Google parent Alphabet sees record highs despite European Union fine

Adjust Comment Print

Google parent company Alphabet reported blockbuster second quarter earnings on Monday despite being hit with a major European antitrust investigation and $5 billion fine.

In the same quarter past year, Alphabet reported earnings of $8.90 per share, excluding a $2.7 billion regulatory fine the European Union imposed on the tech giant.

Revenues meanwhile jumped 26 per cent from a year ago to US$32.7 billion, better than most analysts expected.

Shares rocketed more than 4pc in after-hours trade, as the market welcomed the strong results, in what could be a sign investors tempered. That was a little hire than the Thomson Reuters consensus estimate of $32.17 billion. The remaining $4.4bn came largely from Google's cloud business and hardware sales.

The company now has $14.1 billion in cash set aside, up $3.4 billion from the end of a year ago, though its marketable securities are down by almost the same amount. Google says it will appeal the decision. Alphabet reported earnings of $4.54 a share in the quarter. He said Google is exploring more ways to insert promoted slots and ads into its Maps service, which has had limited commercial applications to date.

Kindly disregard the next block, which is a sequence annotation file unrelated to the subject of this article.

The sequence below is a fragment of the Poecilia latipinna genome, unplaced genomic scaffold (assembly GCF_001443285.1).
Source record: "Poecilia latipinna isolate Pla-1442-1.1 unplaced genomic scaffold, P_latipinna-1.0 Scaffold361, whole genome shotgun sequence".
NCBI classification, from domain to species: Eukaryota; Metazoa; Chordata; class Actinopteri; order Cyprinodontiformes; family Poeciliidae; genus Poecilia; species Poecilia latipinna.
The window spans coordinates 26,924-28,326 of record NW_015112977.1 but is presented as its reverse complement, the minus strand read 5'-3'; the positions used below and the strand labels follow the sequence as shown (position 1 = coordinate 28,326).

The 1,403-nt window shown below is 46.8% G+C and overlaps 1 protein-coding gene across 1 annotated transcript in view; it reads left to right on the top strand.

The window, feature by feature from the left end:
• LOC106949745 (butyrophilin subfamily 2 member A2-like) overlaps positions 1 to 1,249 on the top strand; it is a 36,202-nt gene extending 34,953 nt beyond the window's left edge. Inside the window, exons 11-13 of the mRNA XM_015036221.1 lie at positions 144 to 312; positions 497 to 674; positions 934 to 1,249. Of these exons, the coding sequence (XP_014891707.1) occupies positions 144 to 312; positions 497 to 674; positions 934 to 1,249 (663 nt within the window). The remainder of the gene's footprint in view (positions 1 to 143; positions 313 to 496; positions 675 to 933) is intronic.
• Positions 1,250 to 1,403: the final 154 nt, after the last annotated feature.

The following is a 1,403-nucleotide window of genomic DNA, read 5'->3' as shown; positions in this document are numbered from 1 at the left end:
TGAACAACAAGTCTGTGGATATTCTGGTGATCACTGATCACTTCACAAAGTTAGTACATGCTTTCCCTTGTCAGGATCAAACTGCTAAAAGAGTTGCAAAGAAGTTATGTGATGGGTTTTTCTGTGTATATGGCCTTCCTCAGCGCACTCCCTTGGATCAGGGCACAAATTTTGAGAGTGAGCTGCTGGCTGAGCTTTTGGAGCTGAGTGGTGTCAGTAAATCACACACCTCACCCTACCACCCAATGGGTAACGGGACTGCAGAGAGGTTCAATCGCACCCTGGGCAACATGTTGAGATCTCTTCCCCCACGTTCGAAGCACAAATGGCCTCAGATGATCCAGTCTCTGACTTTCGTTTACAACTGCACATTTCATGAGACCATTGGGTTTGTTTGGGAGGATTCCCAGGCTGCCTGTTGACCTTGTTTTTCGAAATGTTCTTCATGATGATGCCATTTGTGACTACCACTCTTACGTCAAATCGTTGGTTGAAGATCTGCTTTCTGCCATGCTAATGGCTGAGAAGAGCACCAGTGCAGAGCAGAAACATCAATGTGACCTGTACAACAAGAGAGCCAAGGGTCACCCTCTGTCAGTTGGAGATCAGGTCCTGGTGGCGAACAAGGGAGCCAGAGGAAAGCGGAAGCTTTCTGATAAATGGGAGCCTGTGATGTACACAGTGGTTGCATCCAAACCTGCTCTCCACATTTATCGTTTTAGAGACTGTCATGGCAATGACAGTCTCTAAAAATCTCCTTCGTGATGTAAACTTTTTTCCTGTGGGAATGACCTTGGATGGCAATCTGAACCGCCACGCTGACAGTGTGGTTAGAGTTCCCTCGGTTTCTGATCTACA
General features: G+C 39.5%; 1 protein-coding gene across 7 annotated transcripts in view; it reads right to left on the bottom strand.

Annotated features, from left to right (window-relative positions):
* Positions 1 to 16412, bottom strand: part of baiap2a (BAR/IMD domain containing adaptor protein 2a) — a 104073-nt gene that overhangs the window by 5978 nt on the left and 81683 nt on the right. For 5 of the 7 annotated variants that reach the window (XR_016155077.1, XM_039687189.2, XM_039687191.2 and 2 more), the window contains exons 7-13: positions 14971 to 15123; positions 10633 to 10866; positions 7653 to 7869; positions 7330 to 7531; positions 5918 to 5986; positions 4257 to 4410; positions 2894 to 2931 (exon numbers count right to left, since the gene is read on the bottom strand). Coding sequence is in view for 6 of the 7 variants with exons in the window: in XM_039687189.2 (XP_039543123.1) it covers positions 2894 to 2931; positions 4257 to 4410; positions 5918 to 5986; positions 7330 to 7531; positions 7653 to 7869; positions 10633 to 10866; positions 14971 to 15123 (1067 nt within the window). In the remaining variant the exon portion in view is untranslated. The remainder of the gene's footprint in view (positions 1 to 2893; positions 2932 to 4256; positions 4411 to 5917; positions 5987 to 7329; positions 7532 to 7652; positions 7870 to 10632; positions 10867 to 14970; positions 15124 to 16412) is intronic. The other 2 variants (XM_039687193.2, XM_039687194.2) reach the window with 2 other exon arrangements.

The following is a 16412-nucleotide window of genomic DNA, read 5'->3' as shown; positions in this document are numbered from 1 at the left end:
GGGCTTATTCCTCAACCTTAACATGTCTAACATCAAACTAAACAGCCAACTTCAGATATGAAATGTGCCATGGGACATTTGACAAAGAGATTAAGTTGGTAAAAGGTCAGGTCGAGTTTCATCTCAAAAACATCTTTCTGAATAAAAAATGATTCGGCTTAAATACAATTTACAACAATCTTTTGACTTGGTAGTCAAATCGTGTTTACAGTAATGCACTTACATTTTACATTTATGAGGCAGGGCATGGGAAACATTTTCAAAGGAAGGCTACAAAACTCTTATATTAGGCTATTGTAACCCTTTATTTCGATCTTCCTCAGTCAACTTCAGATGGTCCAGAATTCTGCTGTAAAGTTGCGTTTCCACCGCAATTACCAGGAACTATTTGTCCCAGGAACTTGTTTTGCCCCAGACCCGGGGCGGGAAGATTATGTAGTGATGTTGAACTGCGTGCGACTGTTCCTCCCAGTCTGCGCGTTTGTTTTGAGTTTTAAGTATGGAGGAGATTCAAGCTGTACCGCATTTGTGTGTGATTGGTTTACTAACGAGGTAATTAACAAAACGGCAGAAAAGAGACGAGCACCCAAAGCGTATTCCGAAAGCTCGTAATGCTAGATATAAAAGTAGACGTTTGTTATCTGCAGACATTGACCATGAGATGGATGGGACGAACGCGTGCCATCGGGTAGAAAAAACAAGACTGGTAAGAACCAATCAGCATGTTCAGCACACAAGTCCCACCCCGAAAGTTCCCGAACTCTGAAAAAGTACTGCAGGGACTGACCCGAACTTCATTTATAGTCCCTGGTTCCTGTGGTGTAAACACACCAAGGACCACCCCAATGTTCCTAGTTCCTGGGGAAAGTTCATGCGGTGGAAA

Reacting to another monster quarter from Google parent Alphabet Inc., a CNBC analyst wondered out loud if the tech giant has become more powerful than the US government.

Russian Federation investing $64 billion in Iran’s oil and gas
United States crude stocks rose by 5.8 million barrels last week, compared with a forecast of a decline of 3.6 million barrels. Korean companies have been adjusting their crude oil import volume in line with changing relations between Iran and the U.S.

Googlechief executive Sundar Pichai said that it was too soon to speculate on how Android may be affected by the ruling but said the company would take a "constructive approach".

But the issues have yet to halt Google, which has grown quarterly revenue at least 20 percent year-over-year for two straight years.

The sums Google pays out to websites and mobile partners to distribute its search engine and ads-called traffic acquisition costs-also rose to $6.4 billion for the quarter. Porat highlighted spending on sales and marketing for Google's cloud division, which is hosting its marquee conference later this week.

As Google Translate continues to grow, it is a question of how long will Google wait before trying to cash in on its massive user base? Its "Other Bets" category remains unprofitable overall, as well, with $145 million in revenue compared to $732 million in operating loss.

Through the close of regular-session trading Monday, Alphabet shares had risen 15 per cent since the beginning of the year, while the Standard & Poor's 500 index has risen five per cent.

Comments